Does Attending Sober Living Increase My Chances of Staying Sober?

increase chances of staying soberStudy after study has shown that the longer a patient stays in an inpatient treatment program, the more likely it is that they will remain drug-free for longer and, in the event of relapse, will very quickly return to sober living rather than continue down a path that returns them to active addiction.

Inpatient support during recovery has been proven to be hugely beneficial for patients. However, after a time, the patient no longer needs the full schedule of therapy, groups, and addiction education and must continue to grow in recovery, taking a step closer to completely independent living without rushing things and ultimately putting their progress in jeopardy. This is the function of sober living homes: to offer patients just out of inpatient rehab the chance to progress in their recovery and take on more responsibility and freedoms while also enjoying the continued comfort, support, and accountability provided by in-house staff and likeminded housemates.

The Continuum of Recovery

Never does an addicted person in recovery reach the point where they can say, “I am cured.” There is no cure for addiction, thus the risk of relapse is always imminent. For some patients, the trigger to drink or get high can build slowly over time while others are completely blindsided; some even report finding themselves with a drink in their hand before they had time to process what is happening.

Every step taken to increase the ability of the resident to avoid impulsive behaviors and learn how to cope with difficulties or unexpected issues as they arise without resorting to drug or alcohol abuse can help to improve the odds of long-term sobriety. Patients are encouraged to stay in inpatient drug rehab for as long as possible, then move to an inpatient sober living home that will help them to continue therapeutic progress while also taking small steps toward living life independently and remaining relapse-free.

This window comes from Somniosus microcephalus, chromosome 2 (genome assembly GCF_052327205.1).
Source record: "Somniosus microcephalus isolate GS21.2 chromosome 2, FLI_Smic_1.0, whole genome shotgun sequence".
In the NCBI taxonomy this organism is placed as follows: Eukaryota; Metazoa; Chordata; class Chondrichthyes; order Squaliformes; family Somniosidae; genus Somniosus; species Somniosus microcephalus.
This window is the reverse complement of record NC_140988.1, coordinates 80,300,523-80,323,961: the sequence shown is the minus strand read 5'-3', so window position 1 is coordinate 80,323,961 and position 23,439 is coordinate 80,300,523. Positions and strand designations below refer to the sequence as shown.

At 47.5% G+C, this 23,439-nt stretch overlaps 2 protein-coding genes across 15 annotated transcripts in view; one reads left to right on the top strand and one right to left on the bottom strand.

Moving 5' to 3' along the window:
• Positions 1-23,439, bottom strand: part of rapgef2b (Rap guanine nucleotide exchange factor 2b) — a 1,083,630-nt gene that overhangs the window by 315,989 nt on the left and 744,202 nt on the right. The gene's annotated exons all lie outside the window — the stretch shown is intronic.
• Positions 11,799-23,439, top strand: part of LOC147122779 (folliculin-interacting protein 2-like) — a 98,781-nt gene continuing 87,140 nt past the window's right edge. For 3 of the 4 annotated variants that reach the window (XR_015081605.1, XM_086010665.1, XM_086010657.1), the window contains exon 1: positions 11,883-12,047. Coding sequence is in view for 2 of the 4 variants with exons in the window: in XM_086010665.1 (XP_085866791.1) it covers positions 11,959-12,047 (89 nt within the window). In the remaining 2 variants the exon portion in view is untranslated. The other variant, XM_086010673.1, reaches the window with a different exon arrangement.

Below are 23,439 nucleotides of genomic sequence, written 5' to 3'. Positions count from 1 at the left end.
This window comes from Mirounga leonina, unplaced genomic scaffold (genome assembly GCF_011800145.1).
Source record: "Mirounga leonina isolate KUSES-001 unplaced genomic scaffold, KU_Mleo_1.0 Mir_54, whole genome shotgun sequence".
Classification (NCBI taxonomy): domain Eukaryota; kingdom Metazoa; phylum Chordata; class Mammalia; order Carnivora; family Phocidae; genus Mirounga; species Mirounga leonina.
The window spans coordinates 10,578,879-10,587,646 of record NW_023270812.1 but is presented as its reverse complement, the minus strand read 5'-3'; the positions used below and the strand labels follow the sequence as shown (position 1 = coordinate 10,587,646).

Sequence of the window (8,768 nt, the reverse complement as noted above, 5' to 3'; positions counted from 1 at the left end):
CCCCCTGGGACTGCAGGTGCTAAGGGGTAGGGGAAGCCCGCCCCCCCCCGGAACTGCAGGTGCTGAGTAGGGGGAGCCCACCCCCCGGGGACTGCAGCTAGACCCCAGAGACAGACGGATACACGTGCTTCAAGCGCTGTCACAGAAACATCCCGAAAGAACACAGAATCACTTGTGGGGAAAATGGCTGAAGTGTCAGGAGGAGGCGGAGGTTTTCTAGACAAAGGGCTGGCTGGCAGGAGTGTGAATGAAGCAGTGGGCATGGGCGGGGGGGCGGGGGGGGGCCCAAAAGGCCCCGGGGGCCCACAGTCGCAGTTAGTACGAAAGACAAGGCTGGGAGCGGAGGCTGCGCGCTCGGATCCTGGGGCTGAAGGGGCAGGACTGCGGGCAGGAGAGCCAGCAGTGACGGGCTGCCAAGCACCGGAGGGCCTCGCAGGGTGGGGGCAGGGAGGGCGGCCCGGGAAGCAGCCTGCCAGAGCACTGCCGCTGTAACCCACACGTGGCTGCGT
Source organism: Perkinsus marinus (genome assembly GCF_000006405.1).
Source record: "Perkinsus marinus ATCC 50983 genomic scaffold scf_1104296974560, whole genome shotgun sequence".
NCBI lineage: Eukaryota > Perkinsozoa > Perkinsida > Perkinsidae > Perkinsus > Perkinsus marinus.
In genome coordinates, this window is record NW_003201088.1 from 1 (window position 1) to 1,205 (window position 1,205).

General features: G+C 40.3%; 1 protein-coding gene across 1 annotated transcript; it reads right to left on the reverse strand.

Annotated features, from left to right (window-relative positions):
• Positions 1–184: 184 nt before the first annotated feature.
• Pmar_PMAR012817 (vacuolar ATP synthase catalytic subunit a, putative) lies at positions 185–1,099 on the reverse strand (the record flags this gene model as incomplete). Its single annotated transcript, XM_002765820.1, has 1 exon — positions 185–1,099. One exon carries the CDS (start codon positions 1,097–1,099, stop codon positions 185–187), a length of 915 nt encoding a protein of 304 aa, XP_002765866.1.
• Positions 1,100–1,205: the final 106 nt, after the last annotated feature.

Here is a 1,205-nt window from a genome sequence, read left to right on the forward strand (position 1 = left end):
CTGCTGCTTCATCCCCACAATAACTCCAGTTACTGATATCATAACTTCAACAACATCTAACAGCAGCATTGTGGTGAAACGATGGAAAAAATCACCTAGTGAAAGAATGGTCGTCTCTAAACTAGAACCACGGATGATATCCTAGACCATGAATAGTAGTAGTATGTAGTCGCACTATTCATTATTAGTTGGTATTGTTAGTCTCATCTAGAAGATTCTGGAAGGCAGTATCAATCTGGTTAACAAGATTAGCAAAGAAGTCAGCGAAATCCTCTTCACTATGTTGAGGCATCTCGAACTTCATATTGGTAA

Further Steps to Augment Growth in Recovery

There are a number of things you can do to increase your efforts in recovery and help to move more quickly to a place of stability that will allow for a safer independence. You can:

  • Eat well, sleep well, workout and relax. The better you take care of yourself every day, the better you will feel and the less likely you will be to give into stressors and cravings.
  • Support others in recovery. When you are in a position to be supportive of others in recovery, it can make your own stance in recovery stronger.
  • Make a plan. Whether you want to go back to school, start a new career, handle your legal issues, rebuild your relationship with your children, or learn a new language, you need a plan in recovery that isn’t solely focused on therapy and group sessions. Learning how to live without drugs and alcohol means finding something new and positive to live for.
  • Forgive yourself. It’s important that you hold yourself to a certain standard of behavior but also avoid pressuring yourself. Addiction didn’t happen overnight and your new life won’t magically appear overnight, either – neither will you be able to make amends for past mistakes immediately. It all takes time, and the more time you give yourself surrounded by positive people who support you, the more effective your recovery will be.

If you’d like help finding a sober living situation that will work well for you, contact us today.

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